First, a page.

June 2013
Volume 54, Issue 15
Free
ARVO Annual Meeting Abstract  |   June 2013
Chromatic pseudo-random VECP: spatial frequency tuning and visual acuity estimative
Author Affiliations & Notes
  • Givago Souza
    Insituto de Ciencias Biologicas, Universidade Federal do Para, Belem, Brazil
    Nucleo de Medicina Tropical, Universidade Federal do Para, Belem, Brazil
  • Isabelle Martins
    Insituto de Ciencias Biologicas, Universidade Federal do Para, Belem, Brazil
  • Bruno Gomes
    Insituto de Ciencias Biologicas, Universidade Federal do Para, Belem, Brazil
  • Luiz Carlos Silveira
    Insituto de Ciencias Biologicas, Universidade Federal do Para, Belem, Brazil
    Nucleo de Medicina Tropical, Universidade Federal do Para, Belem, Brazil
  • Footnotes
    Commercial Relationships Givago Souza, None; Isabelle Martins, None; Bruno Gomes, None; Luiz Carlos Silveira, None
  • Footnotes
    Support None
Investigative Ophthalmology & Visual Science June 2013, Vol.54, 6139. doi:https://doi.org/
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      Givago Souza, Isabelle Martins, Bruno Gomes, Luiz Carlos Silveira; Chromatic pseudo-random VECP: spatial frequency tuning and visual acuity estimative. Invest. Ophthalmol. Vis. Sci. 2013;54(15):6139. doi: https://doi.org/.

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      © ARVO (1962-2015); The Authors (2016-present)

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Abstract

Purpose: To investigate the spatial selectivity of the chromatic visual evoked cortical potential (VECP) using pseudo random stimuli.

Methods: We evaluated 14 normal trichromats and 5 dichromats with normal or corrected to 20/20. All subjects had color vision evaluated by HMC anomaloscope and Cambridge Colour Test. For the electrophysiological tests, the stimuli were driven by VERIS 6.09. Sinusoidal red-green gratings at 8 spatial frequencies (SF) ranged between 0.2-10 cpd. The stimulus was temporally modulated by a binary m-sequence in a pattern reversal mode presentation. Recordings were obtained by one channel electrodes (active - Oz, reference - Fp, ground - Fpz). The VERIS system was used for extract first and second slice of the second order kernel. The baseline-to-peak amplitude of the components was measured. We fit the VECP amplitude versus spatial frequency function with difference of Gaussians functions. From the model, we extracted the optimal frequency, spatial frequency tuning bandwidth. We also estimate the chromatic visual acuity by fitting a log function at the data from the peak amplitude to the amplitude at the highest tested spatial frequency.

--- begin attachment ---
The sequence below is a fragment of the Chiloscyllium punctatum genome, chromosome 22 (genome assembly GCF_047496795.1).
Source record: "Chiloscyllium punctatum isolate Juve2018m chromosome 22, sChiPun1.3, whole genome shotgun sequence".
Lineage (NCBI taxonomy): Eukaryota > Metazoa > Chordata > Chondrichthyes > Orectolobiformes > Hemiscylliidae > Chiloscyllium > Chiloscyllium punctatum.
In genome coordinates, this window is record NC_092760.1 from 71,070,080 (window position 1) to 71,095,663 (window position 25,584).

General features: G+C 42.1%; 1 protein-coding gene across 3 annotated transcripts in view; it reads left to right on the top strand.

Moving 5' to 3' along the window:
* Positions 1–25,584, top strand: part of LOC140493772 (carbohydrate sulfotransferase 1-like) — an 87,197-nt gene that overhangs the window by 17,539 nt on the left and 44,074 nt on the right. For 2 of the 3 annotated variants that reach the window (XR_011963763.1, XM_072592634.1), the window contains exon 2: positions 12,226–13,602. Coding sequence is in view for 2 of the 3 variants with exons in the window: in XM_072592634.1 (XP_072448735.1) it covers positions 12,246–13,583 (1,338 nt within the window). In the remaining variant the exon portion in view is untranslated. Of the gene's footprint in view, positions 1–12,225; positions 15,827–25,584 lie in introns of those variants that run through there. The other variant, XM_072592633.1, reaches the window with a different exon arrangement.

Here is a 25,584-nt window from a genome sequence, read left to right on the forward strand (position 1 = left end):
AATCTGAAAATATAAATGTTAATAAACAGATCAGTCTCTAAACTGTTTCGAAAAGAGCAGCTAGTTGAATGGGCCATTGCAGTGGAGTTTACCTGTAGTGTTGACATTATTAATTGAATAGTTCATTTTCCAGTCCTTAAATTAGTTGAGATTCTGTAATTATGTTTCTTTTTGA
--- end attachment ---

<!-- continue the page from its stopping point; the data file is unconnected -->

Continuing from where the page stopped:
Results: Trichromats. The waveforms of the second order kernel first slice had a negative component (N1) followed by a positive component (P1). 8 out of 14 subjects had band-pass tuning for the VECP N1 amplitude versus SF function, and the mean optimal SF was 2.l cpd ± 5.1. The mean visual acuity estimated from N1 amplitude data was 14.6 cpd ± 5.1. 3 out of 14 subjects had band-pass tuning for the VECP P1 amplitude versus SF function, and the mean optimal SF was 1.5 cpd ± 1.5. Mean visual acuity estimated from P1 amplitude data was 16.4 cpd ± 5.2. The second order kernel second slice was dominated by a negative component (N2). 5 out of 14 subjects had band-pass tuning for the VECP N2 amplitude x SF function, and the mean optimal SF was 2.8 cpd ± 1.3. The mean visual acuity estimated from N2 amplitude data was 16.4 cpd ± 6. Dichromats. The first and second slices of the second order kernel had few or none signals at all spatial frequencies.

Conclusions: Negative components had prevalent band-pass tuning and positive components had low pass tuning, but they had equivalent optimal SF and visual acuity. It suggests that different low SF mechanisms may contribute to the VECP along the SF range of the human visual system.

Keywords: 471 color vision • 507 electrophysiology: clinical • 640 pattern vision  
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